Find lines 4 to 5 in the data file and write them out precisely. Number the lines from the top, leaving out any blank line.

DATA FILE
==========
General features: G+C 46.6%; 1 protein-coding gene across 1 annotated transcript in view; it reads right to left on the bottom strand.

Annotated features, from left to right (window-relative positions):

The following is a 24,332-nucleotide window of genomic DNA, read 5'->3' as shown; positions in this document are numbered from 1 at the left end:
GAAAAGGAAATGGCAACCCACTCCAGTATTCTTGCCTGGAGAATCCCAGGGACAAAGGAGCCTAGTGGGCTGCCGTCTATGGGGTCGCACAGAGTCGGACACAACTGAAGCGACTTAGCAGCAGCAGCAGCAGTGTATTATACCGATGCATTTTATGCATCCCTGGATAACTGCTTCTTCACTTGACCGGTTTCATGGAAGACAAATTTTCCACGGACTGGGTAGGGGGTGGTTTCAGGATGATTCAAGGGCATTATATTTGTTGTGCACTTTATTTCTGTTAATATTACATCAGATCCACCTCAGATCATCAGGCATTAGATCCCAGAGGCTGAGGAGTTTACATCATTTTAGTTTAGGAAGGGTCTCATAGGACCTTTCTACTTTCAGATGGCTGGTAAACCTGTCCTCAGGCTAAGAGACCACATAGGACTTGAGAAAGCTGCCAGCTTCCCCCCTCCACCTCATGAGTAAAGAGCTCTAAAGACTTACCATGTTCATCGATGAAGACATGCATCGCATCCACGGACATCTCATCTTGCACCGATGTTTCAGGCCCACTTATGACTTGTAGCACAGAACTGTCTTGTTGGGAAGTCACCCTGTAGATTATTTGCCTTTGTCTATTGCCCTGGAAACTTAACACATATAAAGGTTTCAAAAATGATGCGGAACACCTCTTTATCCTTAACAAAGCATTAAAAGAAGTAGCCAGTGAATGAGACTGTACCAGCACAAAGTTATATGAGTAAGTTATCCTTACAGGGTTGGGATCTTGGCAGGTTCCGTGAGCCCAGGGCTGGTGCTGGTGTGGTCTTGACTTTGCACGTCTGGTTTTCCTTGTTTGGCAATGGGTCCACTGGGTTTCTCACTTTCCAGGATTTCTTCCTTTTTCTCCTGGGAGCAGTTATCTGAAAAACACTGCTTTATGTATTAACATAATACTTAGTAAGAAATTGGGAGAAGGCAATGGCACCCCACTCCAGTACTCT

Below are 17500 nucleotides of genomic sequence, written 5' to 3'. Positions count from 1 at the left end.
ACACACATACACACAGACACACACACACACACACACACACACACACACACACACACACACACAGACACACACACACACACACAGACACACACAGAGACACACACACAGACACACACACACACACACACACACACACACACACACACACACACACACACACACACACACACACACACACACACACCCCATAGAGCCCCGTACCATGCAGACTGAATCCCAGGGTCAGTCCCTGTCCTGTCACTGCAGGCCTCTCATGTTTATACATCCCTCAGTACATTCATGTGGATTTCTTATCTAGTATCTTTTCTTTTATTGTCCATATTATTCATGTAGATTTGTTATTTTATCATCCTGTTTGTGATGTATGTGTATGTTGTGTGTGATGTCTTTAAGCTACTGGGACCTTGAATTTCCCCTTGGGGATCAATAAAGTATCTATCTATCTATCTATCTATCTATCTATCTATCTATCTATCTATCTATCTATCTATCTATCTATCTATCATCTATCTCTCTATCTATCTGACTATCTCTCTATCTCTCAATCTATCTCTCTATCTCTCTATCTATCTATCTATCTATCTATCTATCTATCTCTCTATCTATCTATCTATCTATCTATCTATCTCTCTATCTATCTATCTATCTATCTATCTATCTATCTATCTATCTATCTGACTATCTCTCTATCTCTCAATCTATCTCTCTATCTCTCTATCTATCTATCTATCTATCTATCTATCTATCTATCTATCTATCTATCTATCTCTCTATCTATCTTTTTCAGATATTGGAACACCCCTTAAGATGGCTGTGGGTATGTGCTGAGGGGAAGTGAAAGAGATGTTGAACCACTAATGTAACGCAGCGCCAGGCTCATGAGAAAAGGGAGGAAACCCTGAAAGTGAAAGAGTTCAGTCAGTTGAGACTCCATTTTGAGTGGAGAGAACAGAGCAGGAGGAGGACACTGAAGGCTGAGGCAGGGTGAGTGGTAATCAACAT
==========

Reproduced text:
GAAAAGGAAATGGCAACCCACTCCAGTATTCTTGCCTGGAGAATCCCAGGGACAAAGGAGCCTAGTGGGCTGCCGTCTATGGGGTCGCACAGAGTCGGACACAACTGAAGCGACTTAGCAGCAGCAGCAGCAGTGTATTATACCGATGCATTTTATGCATCCCTGGATAACTGCTTCTTCACTTGACCGGTTTCATGGAAGACAAATTTTCCACGGACTGGGTAGGGGGTGGTTTCAGGATGATTCAAGGGCATTATATTTGTTGTGCACTTTATTTCTGTTAATATTACATCAGATCCACCTCAGATCATCAGGCATTAGATCCCAGAGGCTGAGGAGTTTACATCATTTTAGTTTAGGAAGGGTCTCATAGGACCTTTCTACTTTCAGATGGCTGGTAAACCTGTCCTCAGGCTAAGAGACCACATAGGACTTGAGAAAGCTGCCAGCTTCCCCCCTCCACCTCATGAGTAAAGAGCTCTAAAGACTTACCATGTTCATCGATGAAGACATGCATCGCATCCACGGACATCTCATCTTGCACCGATGTTTCAGGCCCACTTATGACTTGTAGCACAGAACTGTCTTGTTGGGAAGTCACCCTGTAGATTATTTGCCTTTGTCTATTGCCCTGGAAACTTAACACATATAAAGGTTTCAAAAATGATGCGGAACACCTCTTTATCCTTAACAAAGCATTAAAAGAAGTAGCCAGTGAATGAGACTGTACCAGCACAAAGTTATATGAGTAAGTTATCCTTACAGGGTTGGGATCTTGGCAGGTTCCGTGAGCCCAGGGCTGGTGCTGGTGTGGTCTTGACTTTGCACGTCTGGTTTTCCTTGTTTGGCAATGGGTCCACTGGGTTTCTCACTTTCCAGGATTTCTTCCTTTTTCTCCTGGGAGCAGTTATCTGAAAAACACTGCTTTATGTATTAACATAATACTTAGTAAGAAATTGGGAGAAGGCAATGGCACCCCACTCCAGTACTCT

Below are 17500 nucleotides of genomic sequence, written 5' to 3'. Positions count from 1 at the left end.